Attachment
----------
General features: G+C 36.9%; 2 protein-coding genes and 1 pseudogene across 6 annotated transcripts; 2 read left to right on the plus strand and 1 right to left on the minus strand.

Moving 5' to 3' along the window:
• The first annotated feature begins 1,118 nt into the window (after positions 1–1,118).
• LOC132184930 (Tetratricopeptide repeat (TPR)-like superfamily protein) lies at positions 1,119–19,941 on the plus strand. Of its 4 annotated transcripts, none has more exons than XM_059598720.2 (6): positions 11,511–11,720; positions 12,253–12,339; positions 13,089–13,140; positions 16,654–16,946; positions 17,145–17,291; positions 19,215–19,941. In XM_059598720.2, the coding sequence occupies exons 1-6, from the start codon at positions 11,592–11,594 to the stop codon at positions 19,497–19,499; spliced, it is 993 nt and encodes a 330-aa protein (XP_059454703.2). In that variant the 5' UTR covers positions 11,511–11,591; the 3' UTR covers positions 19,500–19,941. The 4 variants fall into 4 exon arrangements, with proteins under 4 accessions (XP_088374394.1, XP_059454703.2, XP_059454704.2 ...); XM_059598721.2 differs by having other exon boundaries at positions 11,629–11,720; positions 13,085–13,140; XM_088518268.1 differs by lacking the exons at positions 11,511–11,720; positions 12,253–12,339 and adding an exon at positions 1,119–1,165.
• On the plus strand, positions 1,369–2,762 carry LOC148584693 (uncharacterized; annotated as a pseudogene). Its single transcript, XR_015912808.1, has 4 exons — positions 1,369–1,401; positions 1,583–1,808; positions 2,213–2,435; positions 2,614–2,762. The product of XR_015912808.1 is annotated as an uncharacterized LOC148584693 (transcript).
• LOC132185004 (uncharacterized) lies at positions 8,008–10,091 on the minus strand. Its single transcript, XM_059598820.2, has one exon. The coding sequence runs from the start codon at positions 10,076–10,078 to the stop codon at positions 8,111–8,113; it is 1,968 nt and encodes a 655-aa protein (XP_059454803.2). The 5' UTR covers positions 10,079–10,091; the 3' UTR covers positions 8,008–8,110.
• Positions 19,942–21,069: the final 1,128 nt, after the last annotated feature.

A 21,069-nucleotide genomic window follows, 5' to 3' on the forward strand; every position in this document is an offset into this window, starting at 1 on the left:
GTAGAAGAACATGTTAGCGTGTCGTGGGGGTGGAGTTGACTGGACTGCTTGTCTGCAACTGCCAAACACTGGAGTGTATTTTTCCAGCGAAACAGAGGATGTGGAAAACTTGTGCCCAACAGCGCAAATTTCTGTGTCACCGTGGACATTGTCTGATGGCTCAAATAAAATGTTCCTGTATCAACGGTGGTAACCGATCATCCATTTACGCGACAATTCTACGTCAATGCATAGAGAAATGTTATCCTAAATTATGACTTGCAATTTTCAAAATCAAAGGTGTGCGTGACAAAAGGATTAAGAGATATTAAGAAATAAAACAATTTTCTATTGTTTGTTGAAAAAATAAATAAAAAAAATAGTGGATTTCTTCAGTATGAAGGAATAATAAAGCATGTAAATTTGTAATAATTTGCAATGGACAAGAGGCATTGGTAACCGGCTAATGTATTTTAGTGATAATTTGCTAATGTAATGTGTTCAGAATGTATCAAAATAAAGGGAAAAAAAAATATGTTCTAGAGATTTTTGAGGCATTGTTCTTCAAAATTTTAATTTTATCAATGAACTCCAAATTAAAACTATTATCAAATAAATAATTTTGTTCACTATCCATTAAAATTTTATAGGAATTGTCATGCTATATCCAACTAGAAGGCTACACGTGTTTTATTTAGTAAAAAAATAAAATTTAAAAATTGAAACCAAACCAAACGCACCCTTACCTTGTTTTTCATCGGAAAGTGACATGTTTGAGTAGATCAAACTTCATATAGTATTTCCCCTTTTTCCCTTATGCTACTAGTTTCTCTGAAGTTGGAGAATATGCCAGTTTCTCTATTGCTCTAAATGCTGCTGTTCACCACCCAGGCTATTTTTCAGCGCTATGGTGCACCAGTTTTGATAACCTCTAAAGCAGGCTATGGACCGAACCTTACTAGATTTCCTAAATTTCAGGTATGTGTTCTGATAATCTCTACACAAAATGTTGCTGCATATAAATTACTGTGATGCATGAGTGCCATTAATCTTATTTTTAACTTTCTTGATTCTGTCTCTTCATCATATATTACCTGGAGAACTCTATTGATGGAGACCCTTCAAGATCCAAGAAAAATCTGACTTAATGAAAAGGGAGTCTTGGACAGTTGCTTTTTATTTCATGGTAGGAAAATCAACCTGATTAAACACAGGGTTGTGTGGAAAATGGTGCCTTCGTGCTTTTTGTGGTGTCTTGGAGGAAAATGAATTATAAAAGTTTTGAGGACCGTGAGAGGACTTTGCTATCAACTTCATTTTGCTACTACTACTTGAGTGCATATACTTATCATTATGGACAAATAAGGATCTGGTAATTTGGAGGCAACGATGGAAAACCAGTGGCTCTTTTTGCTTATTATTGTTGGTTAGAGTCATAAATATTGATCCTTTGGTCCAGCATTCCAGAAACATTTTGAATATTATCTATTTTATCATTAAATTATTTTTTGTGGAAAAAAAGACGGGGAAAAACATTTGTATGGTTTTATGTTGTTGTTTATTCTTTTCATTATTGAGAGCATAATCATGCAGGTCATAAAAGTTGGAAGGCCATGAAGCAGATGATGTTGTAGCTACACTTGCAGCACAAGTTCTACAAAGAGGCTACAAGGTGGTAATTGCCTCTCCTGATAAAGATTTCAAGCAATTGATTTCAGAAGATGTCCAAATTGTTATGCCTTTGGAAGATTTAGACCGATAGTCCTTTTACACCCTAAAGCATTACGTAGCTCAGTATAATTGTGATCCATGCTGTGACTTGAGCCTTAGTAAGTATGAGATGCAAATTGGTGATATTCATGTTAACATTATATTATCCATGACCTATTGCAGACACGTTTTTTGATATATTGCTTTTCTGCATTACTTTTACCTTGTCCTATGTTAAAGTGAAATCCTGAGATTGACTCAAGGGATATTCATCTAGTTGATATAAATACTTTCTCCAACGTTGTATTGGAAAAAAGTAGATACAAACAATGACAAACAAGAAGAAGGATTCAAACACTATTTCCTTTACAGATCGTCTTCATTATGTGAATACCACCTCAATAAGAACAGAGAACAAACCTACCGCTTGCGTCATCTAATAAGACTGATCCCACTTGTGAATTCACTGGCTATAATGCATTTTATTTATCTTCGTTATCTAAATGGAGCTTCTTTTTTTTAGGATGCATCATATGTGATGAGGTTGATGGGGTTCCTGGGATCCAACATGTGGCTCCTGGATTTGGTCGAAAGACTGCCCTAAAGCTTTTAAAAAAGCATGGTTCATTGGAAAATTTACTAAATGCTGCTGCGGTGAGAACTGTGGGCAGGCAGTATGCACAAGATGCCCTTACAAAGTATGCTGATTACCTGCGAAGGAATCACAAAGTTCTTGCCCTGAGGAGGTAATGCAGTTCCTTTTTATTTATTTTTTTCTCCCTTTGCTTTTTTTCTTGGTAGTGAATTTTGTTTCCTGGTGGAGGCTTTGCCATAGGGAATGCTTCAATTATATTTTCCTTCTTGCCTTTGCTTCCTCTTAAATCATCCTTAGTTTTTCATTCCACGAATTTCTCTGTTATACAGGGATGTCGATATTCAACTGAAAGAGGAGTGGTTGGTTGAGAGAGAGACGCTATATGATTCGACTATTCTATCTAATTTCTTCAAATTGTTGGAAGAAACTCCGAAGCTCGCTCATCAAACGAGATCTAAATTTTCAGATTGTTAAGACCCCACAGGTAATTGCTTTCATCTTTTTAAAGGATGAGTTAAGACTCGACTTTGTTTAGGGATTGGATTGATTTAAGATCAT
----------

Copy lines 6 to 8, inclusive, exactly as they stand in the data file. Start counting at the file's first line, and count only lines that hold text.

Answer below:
• LOC132185004 (uncharacterized) lies at positions 8,008–10,091 on the minus strand. Its single transcript, XM_059598820.2, has one exon. The coding sequence runs from the start codon at positions 10,076–10,078 to the stop codon at positions 8,111–8,113; it is 1,968 nt and encodes a 655-aa protein (XP_059454803.2). The 5' UTR covers positions 10,079–10,091; the 3' UTR covers positions 8,008–8,110.
• Positions 19,942–21,069: the final 1,128 nt, after the last annotated feature.

A 21,069-nucleotide genomic window follows, 5' to 3' on the forward strand; every position in this document is an offset into this window, starting at 1 on the left: